Live-blogging the IRE 2012 Conference in Boston: Resources that will help you be a better investigative journalist
Nothing could be further from the truth. First of all, we only sell our mothers for really, really good stories. But more importantly, we’re actually an amazingly friendly, collaborative bunch.
I’m in Boston where more than 1,000 people are trading tips, offering advice and learning from the best journalists around at this year’s Investigative Reporters and Editors conference.
This is the place to be if you’ve ever wondered, say, how Washington Post reporters figured out the complexities of the Jack Abramoff lobbying scandal. You get to listen to the actual reporters who worked on the story. They’re essentially saying, “Here’s how we did it, and here are some tips we learned to help you work on the same kind of story.” It’s a goldmine for anyone who cares about journalism and wants to do it better.
These conferences generate a treasure trove of tipsheets that help journalists investigate just about any topic. I’ll be updating this post over the next few days with some of the more interesting links and resources I come across at the conference. Feel free to chat me up or contact me if there’s something you want to include.
Jun 29, 2012: 2:13 pm
Missed a panel at the IRE 2012 Conference in Boston? Tipsheets for members are available at IRE’s website. Yet another reason to join IRE.
Next year’s conference is in San Antonio, and we’re already talking about upcoming panels, speakers and events. Contact me if you have any ideas.
Thanks for a great time in Boston and hope to see you next year.
Jun 22, 2012: 10:39 am
— ICIJ (@ICIJorg) June 21, 2012
Jun 21, 2012: 7:53 am
How to solve impossible problems: Daniel Russell’s awesome Google search techniques.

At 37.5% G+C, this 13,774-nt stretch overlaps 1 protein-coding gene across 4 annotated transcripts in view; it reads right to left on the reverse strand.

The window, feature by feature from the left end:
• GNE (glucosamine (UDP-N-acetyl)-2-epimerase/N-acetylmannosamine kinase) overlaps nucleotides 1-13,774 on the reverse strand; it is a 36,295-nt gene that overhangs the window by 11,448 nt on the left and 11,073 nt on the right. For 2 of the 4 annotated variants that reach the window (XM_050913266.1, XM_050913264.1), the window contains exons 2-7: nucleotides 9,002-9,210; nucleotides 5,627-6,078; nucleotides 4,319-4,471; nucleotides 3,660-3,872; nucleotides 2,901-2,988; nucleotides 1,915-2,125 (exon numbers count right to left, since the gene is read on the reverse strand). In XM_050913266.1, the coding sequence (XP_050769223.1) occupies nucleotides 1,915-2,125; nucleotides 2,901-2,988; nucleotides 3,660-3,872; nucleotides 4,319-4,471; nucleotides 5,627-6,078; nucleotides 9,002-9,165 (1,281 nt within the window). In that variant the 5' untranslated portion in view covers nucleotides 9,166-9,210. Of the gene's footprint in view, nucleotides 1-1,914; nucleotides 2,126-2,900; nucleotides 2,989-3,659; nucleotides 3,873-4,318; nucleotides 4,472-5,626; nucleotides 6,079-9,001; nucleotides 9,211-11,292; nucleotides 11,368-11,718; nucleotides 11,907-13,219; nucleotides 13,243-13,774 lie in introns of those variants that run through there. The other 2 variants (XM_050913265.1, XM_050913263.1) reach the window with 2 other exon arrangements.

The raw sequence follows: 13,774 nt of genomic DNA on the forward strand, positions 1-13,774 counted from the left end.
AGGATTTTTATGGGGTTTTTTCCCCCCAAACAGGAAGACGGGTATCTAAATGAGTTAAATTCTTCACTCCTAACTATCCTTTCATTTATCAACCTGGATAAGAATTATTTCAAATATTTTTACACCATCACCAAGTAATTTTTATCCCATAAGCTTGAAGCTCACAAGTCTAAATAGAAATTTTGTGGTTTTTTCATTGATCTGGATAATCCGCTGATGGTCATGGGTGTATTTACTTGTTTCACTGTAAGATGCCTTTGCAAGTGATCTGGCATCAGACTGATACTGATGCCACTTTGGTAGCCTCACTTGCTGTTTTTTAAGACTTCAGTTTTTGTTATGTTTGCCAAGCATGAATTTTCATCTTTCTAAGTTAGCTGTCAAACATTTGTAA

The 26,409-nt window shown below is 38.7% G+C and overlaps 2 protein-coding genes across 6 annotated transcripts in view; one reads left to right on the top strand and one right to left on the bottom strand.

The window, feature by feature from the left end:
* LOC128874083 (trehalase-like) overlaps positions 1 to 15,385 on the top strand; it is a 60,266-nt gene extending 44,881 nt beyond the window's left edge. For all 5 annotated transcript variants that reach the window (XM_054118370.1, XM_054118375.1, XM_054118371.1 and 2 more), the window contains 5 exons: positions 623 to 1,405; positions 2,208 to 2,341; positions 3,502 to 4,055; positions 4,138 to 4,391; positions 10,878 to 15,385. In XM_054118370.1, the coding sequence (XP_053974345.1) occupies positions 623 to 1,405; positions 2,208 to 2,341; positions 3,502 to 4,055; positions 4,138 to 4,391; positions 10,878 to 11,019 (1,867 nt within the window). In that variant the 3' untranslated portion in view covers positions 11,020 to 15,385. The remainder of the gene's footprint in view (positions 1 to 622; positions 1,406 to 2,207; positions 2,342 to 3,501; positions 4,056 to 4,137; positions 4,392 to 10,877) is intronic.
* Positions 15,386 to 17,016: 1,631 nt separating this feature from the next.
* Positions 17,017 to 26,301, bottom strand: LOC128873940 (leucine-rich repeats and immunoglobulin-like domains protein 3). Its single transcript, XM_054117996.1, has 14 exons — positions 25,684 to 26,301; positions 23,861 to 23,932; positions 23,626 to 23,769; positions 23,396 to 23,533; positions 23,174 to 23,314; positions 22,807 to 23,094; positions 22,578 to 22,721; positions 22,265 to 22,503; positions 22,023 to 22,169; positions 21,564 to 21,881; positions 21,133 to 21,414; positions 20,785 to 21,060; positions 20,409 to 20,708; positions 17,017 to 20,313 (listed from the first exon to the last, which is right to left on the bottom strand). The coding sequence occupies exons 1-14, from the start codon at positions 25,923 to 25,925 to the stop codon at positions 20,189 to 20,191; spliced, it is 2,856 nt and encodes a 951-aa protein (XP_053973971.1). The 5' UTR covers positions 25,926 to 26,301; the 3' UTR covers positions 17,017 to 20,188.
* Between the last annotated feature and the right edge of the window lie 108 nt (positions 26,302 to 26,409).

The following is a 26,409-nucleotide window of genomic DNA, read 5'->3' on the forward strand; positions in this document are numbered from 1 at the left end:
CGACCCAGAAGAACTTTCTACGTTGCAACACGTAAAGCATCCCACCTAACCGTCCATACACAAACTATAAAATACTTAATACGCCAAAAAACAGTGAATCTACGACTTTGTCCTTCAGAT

Jun 17, 2012: 9:09 pm
Tips on Twitter (via Katie Foody’s awesome Storify collection of tips from the IRE conference):
— Lindsey Rogers Cook (@Lindzcook) June 14, 2012
— Tom Meagher (@ultracasual) June 15, 2012
— Bill Mitchell (@bmitch) June 16, 2012
So many great Web tools coming out of Sunday #IRE12 session. Try www [dot] cometdocs [dot] com to convert PDF data to Excel. So cool.
— Lindsay VanHulle (@LindsayVanHulle) June 17, 2012
— Tyler Dukes (@mtdukes) June 16, 2012
Gem of “Tracking Private Parts of Public Officials” Gov’t firewalls that log outbound web requests. Where are your officials surfing? #IRE12
— Saul Tannenbaum (@stannenb) June 16, 2012
Jun 17, 2012: 5:08 am
Fellow #ire12 conference goers.Try the app camscaner to scan and make PDF documents with your smartphone. Best app EVER.
— jeremyjojola (@jeremyjojola) June 17, 2012
Jun 16, 2012: 9:25 pm
— will huntsberry (@willhuntsberry) June 17, 2012
Jun 16, 2012: 4:23 pm
One “downside” about IRE conferences is you wind up amassing more great ideas and tipsheets than you know what to do with. How do you keep track of everything, and not forget an insight that might be useful months from now?
You might want to create your own tip sheet, or handbook, that you can use throughout your journalism career.
My handbook is old and needs to be pruned. But you can see how it works. If I want to do a thorough job backgrounding someone, I go to the “Backgrounding” section of my handbook and start going down the list of things to check — licensing files, marriage licenses, etc.
Any time you come across a resource you think might come in handy, add it to your handbook. You might need it tomorrow — or a year from now.
Jun 16, 2012: 3:38 pm
— DougHaddix (@DougHaddix) June 16, 2012
Jun 16, 2012: 1:28 pm
Panel videos: IRE is posting videos of some panels at its latakoo page. Panels include tips for investigating businesses and a conversation about the state of the media after the News Corp. phone hacking scandal.
Jun 16, 2012: 9:16 am
Archives and historical documents can be powerful tools for journalists, even on deadline.
“It’s been my secret weapon,” said James Neff, investigations editor at the Seattle Times.
Some cool resources:
Regional collections of the maps are often available at local libraries, historical societies and universities.
Jun 16, 2012: 7:20 am
Jun 15, 2012: 4:46 pm
Resources used by Duff Wilson of Reuters for his investigation of the food industry and its lobbying against stricter health standards for children.
Jun 15, 2012: 11:44 am
Tips from Sara Ganim, reporter for the Patriot-News, who broke the Jerry Sandusky scandal:
“You wouldn’t find that in every newsroom,” Ganim said.
“Twitter is a really great way to stay in touch with your readers,” Ganim said. At Joe Paterno’s public memorial service, people on Twitter were asking her questions, guiding her to things to look for. “I found it incredibly helpful,” she said. “It’s a good gauge of what your readers want to know.”